They are among the highlights of Ithra’s fourth Tanween, an annual creativity festival offering talks, workshops, exhibitions and other attractions celebrating the risk-taking creatives and innovators whose work is helping to shape the modern world. Since the inaugural event in 2018, it has attracted more than 170,000 visitors.
This year marks the full return of Tanween after the disruption caused by the pandemic, in response to which Ithra last year organized a special hybrid event with the theme of The New Next. The themes of the first two Tanweens were Disruption and Play.
Under the theme Tools: Shaping Creativity, this year’s event will explore the current and future tools that can help societies forge creative communities and industries, and encourage innovation through the growth of the creative economy in Saudi Arabia and worldwide.
This year’s festival, which began on Oct. 27 and continues until Nov. 13, is split into four two-day tracks. The Emerging Creatives track was a special event for final-year students, recent graduates and those in the early stages of their careers, while the Creative Economy took a look at creative and innovative tools and technologies that are revolutionizing businesses.
Next up, on Nov. 5 and 6, is Graphics and Communication. This will be of particular interest to visual communicators, designers and graphic artists, and will explore the evolving role of design and the effect it is having on business and culture.
Tanween concludes on Nov. 12 and 13 with Architecture and Products, which will consider the tools of tomorrow that will be used to create the next generation of physical spaces and products.
When visitors arrive at the entrance to the event they encounter a rectangular structure with long, dangling ropes in a variety of colors. It was designed by Eidetic Space, an architecture and urbanism collective in London led by Blerta Copa, Lucy Moroney and Beatrice Bertolini.
Titled the House of Hair, or the Arabian Tent, the structure is described as offering a journey through the traditions and culture of Bedouin life, with particular emphasis on the importance of community and how traditional design concepts can still play a role in modern storytelling and design, which are tools that can enhance our knowledge of the past and its continued relevance to the present.
Saaf, meanwhile, a structure designed by Saudi architect Shahad Alazzaz from Riyadh, the founder of Azaz Architects, aims to highlight and help preserve the traditional palm-weaving craft after which the installation is named. Alazzaz worked with artisans from Al-Ahsa, in the Eastern Province, to develop innovative applications of saaf for use in contemporary architecture.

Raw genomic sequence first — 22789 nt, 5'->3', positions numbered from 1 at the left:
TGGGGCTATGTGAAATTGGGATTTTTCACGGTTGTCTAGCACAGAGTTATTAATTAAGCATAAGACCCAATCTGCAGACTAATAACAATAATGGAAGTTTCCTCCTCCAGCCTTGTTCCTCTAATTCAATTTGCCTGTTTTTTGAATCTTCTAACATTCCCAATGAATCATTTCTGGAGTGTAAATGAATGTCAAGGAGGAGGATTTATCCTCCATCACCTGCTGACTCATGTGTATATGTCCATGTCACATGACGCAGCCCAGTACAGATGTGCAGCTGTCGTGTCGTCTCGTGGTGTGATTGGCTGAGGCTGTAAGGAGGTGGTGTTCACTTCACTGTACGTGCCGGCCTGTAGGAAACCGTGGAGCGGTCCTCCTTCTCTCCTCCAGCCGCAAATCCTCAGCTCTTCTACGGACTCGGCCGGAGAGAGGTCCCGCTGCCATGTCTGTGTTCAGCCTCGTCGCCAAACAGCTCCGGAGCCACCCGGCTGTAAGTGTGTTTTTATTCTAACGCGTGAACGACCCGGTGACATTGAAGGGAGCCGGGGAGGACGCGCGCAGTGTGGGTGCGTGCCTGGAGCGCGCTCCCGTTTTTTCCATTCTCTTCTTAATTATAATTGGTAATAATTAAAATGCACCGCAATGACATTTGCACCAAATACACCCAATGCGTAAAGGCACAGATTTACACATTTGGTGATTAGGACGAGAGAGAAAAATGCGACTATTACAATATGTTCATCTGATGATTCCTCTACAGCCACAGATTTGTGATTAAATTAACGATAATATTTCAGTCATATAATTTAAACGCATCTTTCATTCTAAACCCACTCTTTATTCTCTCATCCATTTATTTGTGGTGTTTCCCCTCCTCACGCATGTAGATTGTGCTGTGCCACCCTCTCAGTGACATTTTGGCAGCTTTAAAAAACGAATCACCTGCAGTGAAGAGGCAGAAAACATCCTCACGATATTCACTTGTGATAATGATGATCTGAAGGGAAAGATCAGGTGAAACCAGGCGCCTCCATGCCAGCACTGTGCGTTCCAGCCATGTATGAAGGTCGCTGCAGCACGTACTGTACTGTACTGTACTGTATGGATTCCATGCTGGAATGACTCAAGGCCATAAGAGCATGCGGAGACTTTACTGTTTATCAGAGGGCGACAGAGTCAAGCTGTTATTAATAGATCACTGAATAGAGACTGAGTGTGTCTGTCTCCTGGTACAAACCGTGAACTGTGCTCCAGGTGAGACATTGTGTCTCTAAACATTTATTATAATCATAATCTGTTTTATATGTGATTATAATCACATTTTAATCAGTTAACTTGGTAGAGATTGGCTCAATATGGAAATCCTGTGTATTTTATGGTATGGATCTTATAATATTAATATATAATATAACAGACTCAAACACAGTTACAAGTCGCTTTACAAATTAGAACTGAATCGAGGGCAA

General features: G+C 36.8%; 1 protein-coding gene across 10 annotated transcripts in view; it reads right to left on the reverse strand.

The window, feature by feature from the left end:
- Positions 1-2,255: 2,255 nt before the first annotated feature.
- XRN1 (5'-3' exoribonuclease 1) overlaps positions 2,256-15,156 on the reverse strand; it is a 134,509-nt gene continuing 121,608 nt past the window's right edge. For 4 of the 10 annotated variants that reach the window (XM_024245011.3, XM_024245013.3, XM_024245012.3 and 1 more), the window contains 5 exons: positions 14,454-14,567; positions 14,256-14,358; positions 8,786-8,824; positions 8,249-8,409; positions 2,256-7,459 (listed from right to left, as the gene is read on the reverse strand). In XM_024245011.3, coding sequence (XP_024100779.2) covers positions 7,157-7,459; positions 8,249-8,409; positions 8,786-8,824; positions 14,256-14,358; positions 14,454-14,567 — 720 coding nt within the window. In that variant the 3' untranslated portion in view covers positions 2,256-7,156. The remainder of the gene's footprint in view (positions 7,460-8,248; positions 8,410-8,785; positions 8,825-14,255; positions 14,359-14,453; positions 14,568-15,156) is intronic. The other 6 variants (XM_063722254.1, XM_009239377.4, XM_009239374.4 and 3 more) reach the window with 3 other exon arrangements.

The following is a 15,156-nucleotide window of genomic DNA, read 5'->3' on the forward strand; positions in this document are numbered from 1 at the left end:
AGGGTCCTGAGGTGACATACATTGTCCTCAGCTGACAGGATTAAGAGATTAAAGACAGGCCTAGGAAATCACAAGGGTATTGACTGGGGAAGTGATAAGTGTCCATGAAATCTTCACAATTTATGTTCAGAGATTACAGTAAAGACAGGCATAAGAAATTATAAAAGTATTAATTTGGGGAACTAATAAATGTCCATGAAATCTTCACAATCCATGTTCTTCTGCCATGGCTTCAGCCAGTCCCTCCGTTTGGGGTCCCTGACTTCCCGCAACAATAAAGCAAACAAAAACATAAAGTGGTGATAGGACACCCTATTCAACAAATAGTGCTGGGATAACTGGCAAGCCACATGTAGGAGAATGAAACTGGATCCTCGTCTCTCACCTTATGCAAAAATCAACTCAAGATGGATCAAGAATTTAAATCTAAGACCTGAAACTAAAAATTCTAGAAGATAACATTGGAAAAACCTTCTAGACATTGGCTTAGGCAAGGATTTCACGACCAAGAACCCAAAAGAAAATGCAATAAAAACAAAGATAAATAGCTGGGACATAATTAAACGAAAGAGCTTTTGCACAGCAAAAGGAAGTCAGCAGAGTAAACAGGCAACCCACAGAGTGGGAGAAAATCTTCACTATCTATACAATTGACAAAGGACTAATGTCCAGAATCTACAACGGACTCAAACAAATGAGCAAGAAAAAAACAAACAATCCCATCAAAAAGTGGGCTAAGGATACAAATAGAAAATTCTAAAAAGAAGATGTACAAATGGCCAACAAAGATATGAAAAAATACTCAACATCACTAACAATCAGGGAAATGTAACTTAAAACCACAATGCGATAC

Other outdoor attractions included Faseelah, an architectural pavilion showcasing innovative construction methodology and techniques, and Sketch, which provides an exploratory environment analyzing concepts of place and space through the words and thoughts of artists that have been illustrated on a massive canvas.
“Like the themes of Disruption, Play, and The New Next before it, the Tools theme will explore an aspect of the creative process and tap into how cultural and creative industries continue to innovate and steer the future of the creative economy, highlighting the tools at their disposal,” said Miznah Alzamil, head of innovation and creativity at Ithra.
“Tanween 2021 empowers the creative industries through exploring the innovative use of tools and identifying new opportunities presented by adopting and developing new toolsets.”
This years event includes an impressive roster of headline speakers, including Chris Law, former senior design director of Adidas; Huda Smitshuijzen AbiFares, founding director of the Khatt Foundation, a non-profit cultural organization for the advancement of Arabic typography; international contemporary artist and researcher Sougwen Chung; and Arthur Mamou-Mani, founder of the award-winning Mamou-Mani Architects practice.
Chung, whose art uses performance, drawing, sculpture and installation to investigate the relationship between humans and machines, in particular robots and computers, gave a captivating talk during the event’s opening weekend.
“I’ve really seen tradition and innovation brought together here at Tanween in this grand scale and in this beautifully executed, entirely unique and culturally specific, evocative way,” she told Arab News. “I try to marry in my work the apparent dualities of art and science, and tradition and future perspectives. That is what drives my work and that is what I also see, very much, here.”
In Ithra’s Great Hall, a number of Saudi creative groups are highlighting their work, centered mainly around upcycling, reusing materials, and finding new materials to create more sustainable, environmentally friendly products.
In the Material Science station, for example, local companies show how all products carry an environmental footprint determined by its design, components, manufacture and reuse. They also highlight alternative materials, such as eggshells, expired rice, seaweed and hazelnut shells that can be used to create products in a sustainable way. In the Recycling Plastic section, Saudi company Cyan reveals how recycled plastics can be used to make colorful bowls, furniture and utensils.
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